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Mindful exercise and meditation for the aging

Global population is aging rapidly. Over the next four decades the number of individuals aged 60 years and older will nearly triple to more than 2 billion in 2050 (UN, 2013). With the aging of the population, the burden and cost of chronic disease will escalate worldwide. In order to ensure healthy and successful aging and reduce the cost of care for this huge increase, building resilience and wellbeing among the aging becomes a top priority for individuals, families, and society at large. Complementary and integrative medicine (CIM) is well positioned to offer interventions leading to prevention of major mental and physical diseases of aging and improve the quality of life for aging individuals and their families.

CIM therapies are defined by the National Center for Complementary and Integrative Health (NCCIH) as “a group of diverse medical and health care systems, practices, and products that are not generally considered a part of conventional medicine” (NCCIH-NIH, 2015). The most recent comprehensive assessment of CIM use in the United States found that roughly 40% of US adults had used at least one CIM therapy within the past year (2007), spending billions of dollars out-of-pocket on these therapies. The use of CIM for treatment of mood and anxiety disorders includes acupuncture, deep breathing exercises, massage therapy, meditation, naturopathy, and yoga. The most commonly used CIM health techniques in general population include prayer for health and the use of multivitamin supplementation. Given widespread use of integrative or mind-body medicine among our patients, there is an urgent need for greater awareness of the applications and outcomes of the commonly used mind-body interventions.

Mind-body medicine encompasses a number of techniques collectively known as mindful exercise (e.g. yoga, Qigong and Tai Chi), or meditation. Mindful physical exercise has become an increasingly utilized approach for improving psychological well-being and is defined as “physical exercise executed with a profound inwardly directed contemplative focus.” In general, mindful physical exercise contains the following key elements: (1) a non-competitive, non-judgmental meditative component, (2) mental focus on muscular movement and movement awareness combined with a low to moderate level of muscular activity, (3) centered breathing, (4) a focus on anatomic alignment (i.e., spine, trunk, and pelvis) and proper physical form, (5) energy-centric awareness of individual flow of intrinsic body energy, otherwise known as life force, prana, Chi, or Kundalini. The mindful exercise has been shown to provide an immediate source of relaxation and mental quiescence. Scientific evidence has shown that medical conditions such as hypertension, cardiovascular disease, insulin resistance, depression, and anxiety disorders respond favorably to the mindful exercises.

Person Meditating by
‘Person Meditating’, by Spirit Fire. CC BY-2.0 via Flickr.

There is a growing database of the physiological effects of mindful exercise and meditation. Tai Chi and Qi Gong have been shown to promote relaxation and decrease sympathetic output, and to benefit anxiety, depression, blood pressure, and recovery from immune-mediated diseases. Both have been shown to improve immune function and vaccine-response. These practices have also been shown to increase blood levels of endorphins and baroreflex sensitivity, and to reduce levels of inflammatory markers (CRP), adrenocorticotrophic hormone (ACTH), and cortisol, implicating the hypothalamic-pituitary-adrenal (HPA) axis as a mediator of stress and anxiety reduction.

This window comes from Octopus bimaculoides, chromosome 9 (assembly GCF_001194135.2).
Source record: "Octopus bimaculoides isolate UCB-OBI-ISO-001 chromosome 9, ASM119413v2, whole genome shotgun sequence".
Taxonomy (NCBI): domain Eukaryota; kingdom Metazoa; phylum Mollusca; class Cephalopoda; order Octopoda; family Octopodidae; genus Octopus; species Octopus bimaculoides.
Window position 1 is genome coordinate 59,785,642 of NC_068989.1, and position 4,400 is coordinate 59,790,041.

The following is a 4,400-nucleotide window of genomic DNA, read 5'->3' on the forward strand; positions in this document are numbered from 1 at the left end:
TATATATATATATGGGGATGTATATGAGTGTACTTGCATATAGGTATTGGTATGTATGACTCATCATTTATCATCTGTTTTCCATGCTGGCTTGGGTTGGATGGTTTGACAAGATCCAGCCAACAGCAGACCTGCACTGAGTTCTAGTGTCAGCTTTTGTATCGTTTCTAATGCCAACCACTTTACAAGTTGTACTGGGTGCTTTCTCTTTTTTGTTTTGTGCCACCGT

Studies of meditation also report decreased sympathetic nervous activity and increased parasympathetic activity associated with decreased heart rate and blood pressure, decreased respiratory rate, and decreased oxygen metabolism. In our recently published study of Kundalini yoga compared to memory training in older adults with subjective memory complaints, we found that the yoga group demonstrated a significant improvement in depression and visuospatial memory compared to the memory training group. Both interventions improved verbal memory performance. Improved verbal memory performance was associated with increased connectivity between the language processing brain network. These findings point at the potential of using yoga to offset and delay cognitive decline, improve mood and coping with stress, and enhance brain plasticity.

Given the noninvasive nature of mindful exercise and meditation, recommending these exercises to all those interested in stress reduction and to patients with mental disorders generally seems an appropriate option for consumers and clinicians, particularly for conditions that have been studied in controlled studies. Some of these preventive techniques will include stress reduction that will enhance resilience to stress, and can improve cognition. Many of these techniques can be learned outside of the medical system and include exercise, lifestyle changes, mindfulness and mindful exercise, and the use of any joyful activities that can enhance the quality of life of older adults and their families. Ethical considerations should be taken into account when practicing or recommending spiritual interventions by healthcare professionals to respect patients’ beliefs in choosing mind-body interventions.

Featured image credit: Group of people practicing yoga, by Eli Christman. CC BY-2.0 via Wikimedia Commons.

Recent Comments

  1. Rene

    Very useful and enlightening information.

  2. Amol Patel

    I have been doing meditation for the past 5 years now. I feel more energetic and can control my emotions better. I suggest everyone should learn to meditate.

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